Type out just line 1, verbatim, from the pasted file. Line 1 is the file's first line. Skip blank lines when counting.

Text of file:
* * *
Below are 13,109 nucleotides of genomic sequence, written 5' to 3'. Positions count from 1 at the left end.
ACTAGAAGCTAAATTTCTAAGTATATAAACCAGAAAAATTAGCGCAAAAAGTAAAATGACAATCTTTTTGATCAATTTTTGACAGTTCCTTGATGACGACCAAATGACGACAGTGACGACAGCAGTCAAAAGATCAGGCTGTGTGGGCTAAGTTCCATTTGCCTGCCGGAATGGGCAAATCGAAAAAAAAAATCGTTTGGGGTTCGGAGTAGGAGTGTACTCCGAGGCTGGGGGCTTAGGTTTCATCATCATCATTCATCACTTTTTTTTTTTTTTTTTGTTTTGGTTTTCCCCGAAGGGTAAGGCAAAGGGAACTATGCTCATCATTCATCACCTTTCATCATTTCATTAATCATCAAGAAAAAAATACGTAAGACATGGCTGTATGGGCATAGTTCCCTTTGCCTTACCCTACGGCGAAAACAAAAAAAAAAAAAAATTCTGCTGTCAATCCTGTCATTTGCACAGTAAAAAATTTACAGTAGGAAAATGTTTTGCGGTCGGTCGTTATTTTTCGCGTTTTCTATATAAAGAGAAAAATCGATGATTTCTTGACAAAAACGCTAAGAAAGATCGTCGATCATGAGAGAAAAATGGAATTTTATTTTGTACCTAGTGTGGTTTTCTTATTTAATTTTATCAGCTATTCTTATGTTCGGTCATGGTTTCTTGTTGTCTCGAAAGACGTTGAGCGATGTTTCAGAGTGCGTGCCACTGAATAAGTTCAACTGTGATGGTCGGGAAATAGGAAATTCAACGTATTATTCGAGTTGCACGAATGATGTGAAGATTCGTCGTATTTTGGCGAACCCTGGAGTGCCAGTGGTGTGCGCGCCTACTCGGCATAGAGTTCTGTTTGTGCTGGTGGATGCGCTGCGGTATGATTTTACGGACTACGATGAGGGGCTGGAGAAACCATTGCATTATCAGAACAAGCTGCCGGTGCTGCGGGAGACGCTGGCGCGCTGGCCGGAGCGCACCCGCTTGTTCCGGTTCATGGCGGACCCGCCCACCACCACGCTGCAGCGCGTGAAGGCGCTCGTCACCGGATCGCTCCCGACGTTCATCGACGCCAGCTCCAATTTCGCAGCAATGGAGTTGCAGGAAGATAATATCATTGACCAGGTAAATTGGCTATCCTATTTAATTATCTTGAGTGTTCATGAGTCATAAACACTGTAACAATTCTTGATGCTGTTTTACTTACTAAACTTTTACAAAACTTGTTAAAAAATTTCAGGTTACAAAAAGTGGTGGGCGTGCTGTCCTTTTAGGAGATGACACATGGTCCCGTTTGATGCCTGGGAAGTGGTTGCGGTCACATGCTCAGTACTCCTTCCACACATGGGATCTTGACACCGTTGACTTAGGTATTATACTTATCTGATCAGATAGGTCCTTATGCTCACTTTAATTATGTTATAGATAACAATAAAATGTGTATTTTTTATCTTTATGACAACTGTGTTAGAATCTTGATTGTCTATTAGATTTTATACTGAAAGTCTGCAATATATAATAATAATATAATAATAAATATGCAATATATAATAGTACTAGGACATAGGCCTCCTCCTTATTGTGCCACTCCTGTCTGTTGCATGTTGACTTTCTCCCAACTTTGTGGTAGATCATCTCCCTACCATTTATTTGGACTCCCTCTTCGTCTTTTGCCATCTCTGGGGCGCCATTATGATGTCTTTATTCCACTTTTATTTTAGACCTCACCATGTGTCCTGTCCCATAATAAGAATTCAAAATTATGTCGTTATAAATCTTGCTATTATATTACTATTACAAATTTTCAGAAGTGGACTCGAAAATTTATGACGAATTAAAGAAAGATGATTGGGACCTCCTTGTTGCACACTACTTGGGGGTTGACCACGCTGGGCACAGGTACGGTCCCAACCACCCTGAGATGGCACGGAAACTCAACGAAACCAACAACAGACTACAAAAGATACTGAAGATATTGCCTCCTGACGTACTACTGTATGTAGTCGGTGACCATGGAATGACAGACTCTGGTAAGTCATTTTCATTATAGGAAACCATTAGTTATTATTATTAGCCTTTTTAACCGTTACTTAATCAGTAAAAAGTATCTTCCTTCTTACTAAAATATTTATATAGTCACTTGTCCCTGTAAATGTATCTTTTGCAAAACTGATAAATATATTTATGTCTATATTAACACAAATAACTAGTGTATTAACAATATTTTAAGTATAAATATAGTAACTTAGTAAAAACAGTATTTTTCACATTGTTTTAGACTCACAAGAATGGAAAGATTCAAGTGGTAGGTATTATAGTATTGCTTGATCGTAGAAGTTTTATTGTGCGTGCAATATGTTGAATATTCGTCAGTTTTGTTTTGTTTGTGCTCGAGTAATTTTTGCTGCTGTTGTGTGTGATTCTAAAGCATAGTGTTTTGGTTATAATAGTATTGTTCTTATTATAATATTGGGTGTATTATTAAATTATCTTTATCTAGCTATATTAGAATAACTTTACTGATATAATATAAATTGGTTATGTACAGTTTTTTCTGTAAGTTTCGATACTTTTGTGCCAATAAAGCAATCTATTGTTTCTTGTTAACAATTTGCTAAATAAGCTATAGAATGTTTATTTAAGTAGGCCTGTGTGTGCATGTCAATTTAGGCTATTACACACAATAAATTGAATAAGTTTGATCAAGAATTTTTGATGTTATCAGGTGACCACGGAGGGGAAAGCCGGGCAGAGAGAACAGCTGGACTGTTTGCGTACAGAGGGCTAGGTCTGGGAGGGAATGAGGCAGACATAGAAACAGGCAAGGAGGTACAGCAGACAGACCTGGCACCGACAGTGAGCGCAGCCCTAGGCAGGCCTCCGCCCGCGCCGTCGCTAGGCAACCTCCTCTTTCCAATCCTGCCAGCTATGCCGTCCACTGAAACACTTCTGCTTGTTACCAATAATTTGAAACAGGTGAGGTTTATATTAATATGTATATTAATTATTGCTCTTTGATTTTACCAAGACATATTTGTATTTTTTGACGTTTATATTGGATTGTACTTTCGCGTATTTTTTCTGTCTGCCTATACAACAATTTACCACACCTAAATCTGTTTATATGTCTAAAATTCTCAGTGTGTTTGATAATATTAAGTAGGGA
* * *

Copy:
Below are 13,109 nucleotides of genomic sequence, written 5' to 3'. Positions count from 1 at the left end.